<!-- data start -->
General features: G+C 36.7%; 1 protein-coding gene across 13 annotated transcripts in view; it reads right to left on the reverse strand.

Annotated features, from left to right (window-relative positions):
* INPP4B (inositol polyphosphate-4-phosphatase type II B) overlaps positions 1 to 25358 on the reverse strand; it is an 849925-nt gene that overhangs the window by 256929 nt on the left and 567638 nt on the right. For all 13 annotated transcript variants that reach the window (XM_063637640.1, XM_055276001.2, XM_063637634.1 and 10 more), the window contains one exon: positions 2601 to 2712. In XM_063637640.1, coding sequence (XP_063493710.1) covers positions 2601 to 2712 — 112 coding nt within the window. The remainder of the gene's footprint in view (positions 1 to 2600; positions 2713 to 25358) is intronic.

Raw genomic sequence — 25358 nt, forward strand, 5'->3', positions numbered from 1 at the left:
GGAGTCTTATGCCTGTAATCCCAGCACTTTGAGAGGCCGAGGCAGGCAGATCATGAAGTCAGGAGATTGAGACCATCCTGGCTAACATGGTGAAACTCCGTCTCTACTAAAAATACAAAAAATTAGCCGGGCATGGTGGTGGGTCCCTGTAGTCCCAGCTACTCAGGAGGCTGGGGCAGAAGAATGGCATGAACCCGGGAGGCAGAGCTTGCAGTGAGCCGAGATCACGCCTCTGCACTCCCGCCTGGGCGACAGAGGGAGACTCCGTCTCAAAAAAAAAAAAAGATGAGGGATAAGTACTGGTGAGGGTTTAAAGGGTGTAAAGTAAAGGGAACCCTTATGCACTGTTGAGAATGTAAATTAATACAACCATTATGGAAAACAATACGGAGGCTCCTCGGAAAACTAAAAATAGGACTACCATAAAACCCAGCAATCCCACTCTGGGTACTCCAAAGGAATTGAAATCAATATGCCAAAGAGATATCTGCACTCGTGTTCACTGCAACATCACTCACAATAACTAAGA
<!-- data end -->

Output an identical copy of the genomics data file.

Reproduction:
General features: G+C 36.7%; 1 protein-coding gene across 13 annotated transcripts in view; it reads right to left on the reverse strand.

Annotated features, from left to right (window-relative positions):
* INPP4B (inositol polyphosphate-4-phosphatase type II B) overlaps positions 1 to 25358 on the reverse strand; it is an 849925-nt gene that overhangs the window by 256929 nt on the left and 567638 nt on the right. For all 13 annotated transcript variants that reach the window (XM_063637640.1, XM_055276001.2, XM_063637634.1 and 10 more), the window contains one exon: positions 2601 to 2712. In XM_063637640.1, coding sequence (XP_063493710.1) covers positions 2601 to 2712 — 112 coding nt within the window. The remainder of the gene's footprint in view (positions 1 to 2600; positions 2713 to 25358) is intronic.

Raw genomic sequence — 25358 nt, forward strand, 5'->3', positions numbered from 1 at the left:
GGAGTCTTATGCCTGTAATCCCAGCACTTTGAGAGGCCGAGGCAGGCAGATCATGAAGTCAGGAGATTGAGACCATCCTGGCTAACATGGTGAAACTCCGTCTCTACTAAAAATACAAAAAATTAGCCGGGCATGGTGGTGGGTCCCTGTAGTCCCAGCTACTCAGGAGGCTGGGGCAGAAGAATGGCATGAACCCGGGAGGCAGAGCTTGCAGTGAGCCGAGATCACGCCTCTGCACTCCCGCCTGGGCGACAGAGGGAGACTCCGTCTCAAAAAAAAAAAAAGATGAGGGATAAGTACTGGTGAGGGTTTAAAGGGTGTAAAGTAAAGGGAACCCTTATGCACTGTTGAGAATGTAAATTAATACAACCATTATGGAAAACAATACGGAGGCTCCTCGGAAAACTAAAAATAGGACTACCATAAAACCCAGCAATCCCACTCTGGGTACTCCAAAGGAATTGAAATCAATATGCCAAAGAGATATCTGCACTCGTGTTCACTGCAACATCACTCACAATAACTAAGA